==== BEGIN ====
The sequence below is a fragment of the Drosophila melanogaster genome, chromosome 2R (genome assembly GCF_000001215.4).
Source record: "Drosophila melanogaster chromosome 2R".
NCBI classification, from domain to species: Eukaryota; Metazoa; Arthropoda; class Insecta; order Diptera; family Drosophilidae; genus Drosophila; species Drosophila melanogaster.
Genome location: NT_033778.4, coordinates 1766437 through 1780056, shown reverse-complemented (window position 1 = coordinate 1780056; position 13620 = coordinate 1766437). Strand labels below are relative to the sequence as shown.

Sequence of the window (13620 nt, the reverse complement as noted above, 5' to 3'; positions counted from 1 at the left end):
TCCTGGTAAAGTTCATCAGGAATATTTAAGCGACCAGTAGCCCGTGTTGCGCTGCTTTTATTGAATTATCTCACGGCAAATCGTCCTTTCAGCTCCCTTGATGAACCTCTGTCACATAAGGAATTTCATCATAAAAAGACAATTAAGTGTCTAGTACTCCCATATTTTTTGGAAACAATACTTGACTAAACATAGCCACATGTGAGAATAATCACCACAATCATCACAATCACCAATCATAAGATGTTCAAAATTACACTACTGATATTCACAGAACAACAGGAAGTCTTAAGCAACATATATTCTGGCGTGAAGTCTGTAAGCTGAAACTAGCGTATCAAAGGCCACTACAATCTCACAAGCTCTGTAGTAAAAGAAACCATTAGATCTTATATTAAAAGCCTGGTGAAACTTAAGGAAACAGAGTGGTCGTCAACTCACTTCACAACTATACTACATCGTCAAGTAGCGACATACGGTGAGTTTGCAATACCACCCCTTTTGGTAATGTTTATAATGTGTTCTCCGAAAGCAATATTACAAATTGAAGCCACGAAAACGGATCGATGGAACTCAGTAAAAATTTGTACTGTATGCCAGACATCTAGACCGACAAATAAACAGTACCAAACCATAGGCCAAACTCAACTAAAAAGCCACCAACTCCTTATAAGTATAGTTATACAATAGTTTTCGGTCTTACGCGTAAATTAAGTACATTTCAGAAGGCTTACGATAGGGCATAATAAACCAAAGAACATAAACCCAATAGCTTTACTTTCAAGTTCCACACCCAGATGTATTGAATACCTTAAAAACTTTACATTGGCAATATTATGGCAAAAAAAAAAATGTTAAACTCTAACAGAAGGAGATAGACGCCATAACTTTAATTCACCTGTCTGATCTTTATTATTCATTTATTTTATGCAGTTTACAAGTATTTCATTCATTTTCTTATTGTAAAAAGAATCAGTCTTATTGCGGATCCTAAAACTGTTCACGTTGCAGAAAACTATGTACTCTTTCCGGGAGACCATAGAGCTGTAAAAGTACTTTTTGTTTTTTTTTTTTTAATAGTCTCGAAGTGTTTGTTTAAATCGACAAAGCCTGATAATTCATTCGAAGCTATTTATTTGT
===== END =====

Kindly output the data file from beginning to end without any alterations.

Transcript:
The sequence below is a fragment of the Drosophila melanogaster genome, chromosome 2R (genome assembly GCF_000001215.4).
Source record: "Drosophila melanogaster chromosome 2R".
NCBI classification, from domain to species: Eukaryota; Metazoa; Arthropoda; class Insecta; order Diptera; family Drosophilidae; genus Drosophila; species Drosophila melanogaster.
Genome location: NT_033778.4, coordinates 1766437 through 1780056, shown reverse-complemented (window position 1 = coordinate 1780056; position 13620 = coordinate 1766437). Strand labels below are relative to the sequence as shown.

Sequence of the window (13620 nt, the reverse complement as noted above, 5' to 3'; positions counted from 1 at the left end):
TCCTGGTAAAGTTCATCAGGAATATTTAAGCGACCAGTAGCCCGTGTTGCGCTGCTTTTATTGAATTATCTCACGGCAAATCGTCCTTTCAGCTCCCTTGATGAACCTCTGTCACATAAGGAATTTCATCATAAAAAGACAATTAAGTGTCTAGTACTCCCATATTTTTTGGAAACAATACTTGACTAAACATAGCCACATGTGAGAATAATCACCACAATCATCACAATCACCAATCATAAGATGTTCAAAATTACACTACTGATATTCACAGAACAACAGGAAGTCTTAAGCAACATATATTCTGGCGTGAAGTCTGTAAGCTGAAACTAGCGTATCAAAGGCCACTACAATCTCACAAGCTCTGTAGTAAAAGAAACCATTAGATCTTATATTAAAAGCCTGGTGAAACTTAAGGAAACAGAGTGGTCGTCAACTCACTTCACAACTATACTACATCGTCAAGTAGCGACATACGGTGAGTTTGCAATACCACCCCTTTTGGTAATGTTTATAATGTGTTCTCCGAAAGCAATATTACAAATTGAAGCCACGAAAACGGATCGATGGAACTCAGTAAAAATTTGTACTGTATGCCAGACATCTAGACCGACAAATAAACAGTACCAAACCATAGGCCAAACTCAACTAAAAAGCCACCAACTCCTTATAAGTATAGTTATACAATAGTTTTCGGTCTTACGCGTAAATTAAGTACATTTCAGAAGGCTTACGATAGGGCATAATAAACCAAAGAACATAAACCCAATAGCTTTACTTTCAAGTTCCACACCCAGATGTATTGAATACCTTAAAAACTTTACATTGGCAATATTATGGCAAAAAAAAAAATGTTAAACTCTAACAGAAGGAGATAGACGCCATAACTTTAATTCACCTGTCTGATCTTTATTATTCATTTATTTTATGCAGTTTACAAGTATTTCATTCATTTTCTTATTGTAAAAAGAATCAGTCTTATTGCGGATCCTAAAACTGTTCACGTTGCAGAAAACTATGTACTCTTTCCGGGAGACCATAGAGCTGTAAAAGTACTTTTTGTTTTTTTTTTTTTAATAGTCTCGAAGTGTTTGTTTAAATCGACAAAGCCTGATAATTCATTCGAAGCTATTTATTTGT